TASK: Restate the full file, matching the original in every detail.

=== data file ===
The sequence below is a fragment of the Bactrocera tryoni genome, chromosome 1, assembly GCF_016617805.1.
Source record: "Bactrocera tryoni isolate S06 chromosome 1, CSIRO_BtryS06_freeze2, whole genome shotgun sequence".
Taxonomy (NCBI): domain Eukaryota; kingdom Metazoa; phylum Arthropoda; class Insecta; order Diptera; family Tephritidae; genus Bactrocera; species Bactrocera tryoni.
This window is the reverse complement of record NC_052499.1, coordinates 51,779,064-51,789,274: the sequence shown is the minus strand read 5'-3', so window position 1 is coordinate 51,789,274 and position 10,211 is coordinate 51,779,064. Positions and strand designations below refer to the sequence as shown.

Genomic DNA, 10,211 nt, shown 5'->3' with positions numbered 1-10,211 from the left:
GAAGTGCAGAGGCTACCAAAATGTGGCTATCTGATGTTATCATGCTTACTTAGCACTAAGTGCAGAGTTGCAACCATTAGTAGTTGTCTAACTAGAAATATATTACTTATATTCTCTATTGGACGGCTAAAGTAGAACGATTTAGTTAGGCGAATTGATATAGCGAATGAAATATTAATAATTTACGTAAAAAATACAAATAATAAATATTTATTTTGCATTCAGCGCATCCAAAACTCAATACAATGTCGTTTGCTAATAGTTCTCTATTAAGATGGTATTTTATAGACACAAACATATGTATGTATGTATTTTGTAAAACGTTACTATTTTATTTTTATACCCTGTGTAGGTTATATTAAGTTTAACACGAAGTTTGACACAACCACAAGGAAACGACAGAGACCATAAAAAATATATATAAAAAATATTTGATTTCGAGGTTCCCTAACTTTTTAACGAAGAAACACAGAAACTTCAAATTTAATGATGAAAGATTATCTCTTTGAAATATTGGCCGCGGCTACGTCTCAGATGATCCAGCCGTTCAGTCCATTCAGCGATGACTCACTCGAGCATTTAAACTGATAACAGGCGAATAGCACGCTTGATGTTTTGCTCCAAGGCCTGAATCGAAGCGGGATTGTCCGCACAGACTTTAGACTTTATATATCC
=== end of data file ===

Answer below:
The sequence below is a fragment of the Bactrocera tryoni genome, chromosome 1, assembly GCF_016617805.1.
Source record: "Bactrocera tryoni isolate S06 chromosome 1, CSIRO_BtryS06_freeze2, whole genome shotgun sequence".
Taxonomy (NCBI): domain Eukaryota; kingdom Metazoa; phylum Arthropoda; class Insecta; order Diptera; family Tephritidae; genus Bactrocera; species Bactrocera tryoni.
This window is the reverse complement of record NC_052499.1, coordinates 51,779,064-51,789,274: the sequence shown is the minus strand read 5'-3', so window position 1 is coordinate 51,789,274 and position 10,211 is coordinate 51,779,064. Positions and strand designations below refer to the sequence as shown.

Genomic DNA, 10,211 nt, shown 5'->3' with positions numbered 1-10,211 from the left:
GAAGTGCAGAGGCTACCAAAATGTGGCTATCTGATGTTATCATGCTTACTTAGCACTAAGTGCAGAGTTGCAACCATTAGTAGTTGTCTAACTAGAAATATATTACTTATATTCTCTATTGGACGGCTAAAGTAGAACGATTTAGTTAGGCGAATTGATATAGCGAATGAAATATTAATAATTTACGTAAAAAATACAAATAATAAATATTTATTTTGCATTCAGCGCATCCAAAACTCAATACAATGTCGTTTGCTAATAGTTCTCTATTAAGATGGTATTTTATAGACACAAACATATGTATGTATGTATTTTGTAAAACGTTACTATTTTATTTTTATACCCTGTGTAGGTTATATTAAGTTTAACACGAAGTTTGACACAACCACAAGGAAACGACAGAGACCATAAAAAATATATATAAAAAATATTTGATTTCGAGGTTCCCTAACTTTTTAACGAAGAAACACAGAAACTTCAAATTTAATGATGAAAGATTATCTCTTTGAAATATTGGCCGCGGCTACGTCTCAGATGATCCAGCCGTTCAGTCCATTCAGCGATGACTCACTCGAGCATTTAAACTGATAACAGGCGAATAGCACGCTTGATGTTTTGCTCCAAGGCCTGAATCGAAGCGGGATTGTCCGCACAGACTTTAGACTTTATATATCC